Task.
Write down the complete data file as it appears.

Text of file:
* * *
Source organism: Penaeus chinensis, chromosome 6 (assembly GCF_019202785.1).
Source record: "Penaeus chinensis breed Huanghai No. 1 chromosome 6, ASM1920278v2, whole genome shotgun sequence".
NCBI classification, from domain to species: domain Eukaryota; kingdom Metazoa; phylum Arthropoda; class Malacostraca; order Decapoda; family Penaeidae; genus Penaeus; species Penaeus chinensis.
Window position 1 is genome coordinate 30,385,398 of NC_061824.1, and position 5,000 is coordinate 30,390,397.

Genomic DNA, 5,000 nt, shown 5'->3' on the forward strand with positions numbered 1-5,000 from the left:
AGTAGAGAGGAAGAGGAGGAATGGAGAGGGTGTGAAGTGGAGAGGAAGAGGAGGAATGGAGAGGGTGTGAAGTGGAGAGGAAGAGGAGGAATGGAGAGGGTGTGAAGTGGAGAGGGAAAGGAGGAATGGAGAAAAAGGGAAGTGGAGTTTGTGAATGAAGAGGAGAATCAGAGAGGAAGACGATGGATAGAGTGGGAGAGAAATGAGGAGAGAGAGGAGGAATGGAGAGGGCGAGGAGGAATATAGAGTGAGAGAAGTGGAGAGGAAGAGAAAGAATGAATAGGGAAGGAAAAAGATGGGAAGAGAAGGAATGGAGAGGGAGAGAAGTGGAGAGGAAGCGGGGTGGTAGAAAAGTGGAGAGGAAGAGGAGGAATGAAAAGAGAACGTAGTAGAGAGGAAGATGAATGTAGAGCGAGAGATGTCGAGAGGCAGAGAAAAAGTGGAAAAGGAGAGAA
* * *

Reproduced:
Source organism: Penaeus chinensis, chromosome 6 (assembly GCF_019202785.1).
Source record: "Penaeus chinensis breed Huanghai No. 1 chromosome 6, ASM1920278v2, whole genome shotgun sequence".
NCBI classification, from domain to species: domain Eukaryota; kingdom Metazoa; phylum Arthropoda; class Malacostraca; order Decapoda; family Penaeidae; genus Penaeus; species Penaeus chinensis.
Window position 1 is genome coordinate 30,385,398 of NC_061824.1, and position 5,000 is coordinate 30,390,397.

Genomic DNA, 5,000 nt, shown 5'->3' on the forward strand with positions numbered 1-5,000 from the left:
AGTAGAGAGGAAGAGGAGGAATGGAGAGGGTGTGAAGTGGAGAGGAAGAGGAGGAATGGAGAGGGTGTGAAGTGGAGAGGAAGAGGAGGAATGGAGAGGGTGTGAAGTGGAGAGGGAAAGGAGGAATGGAGAAAAAGGGAAGTGGAGTTTGTGAATGAAGAGGAGAATCAGAGAGGAAGACGATGGATAGAGTGGGAGAGAAATGAGGAGAGAGAGGAGGAATGGAGAGGGCGAGGAGGAATATAGAGTGAGAGAAGTGGAGAGGAAGAGAAAGAATGAATAGGGAAGGAAAAAGATGGGAAGAGAAGGAATGGAGAGGGAGAGAAGTGGAGAGGAAGCGGGGTGGTAGAAAAGTGGAGAGGAAGAGGAGGAATGAAAAGAGAACGTAGTAGAGAGGAAGATGAATGTAGAGCGAGAGATGTCGAGAGGCAGAGAAAAAGTGGAAAAGGAGAGAA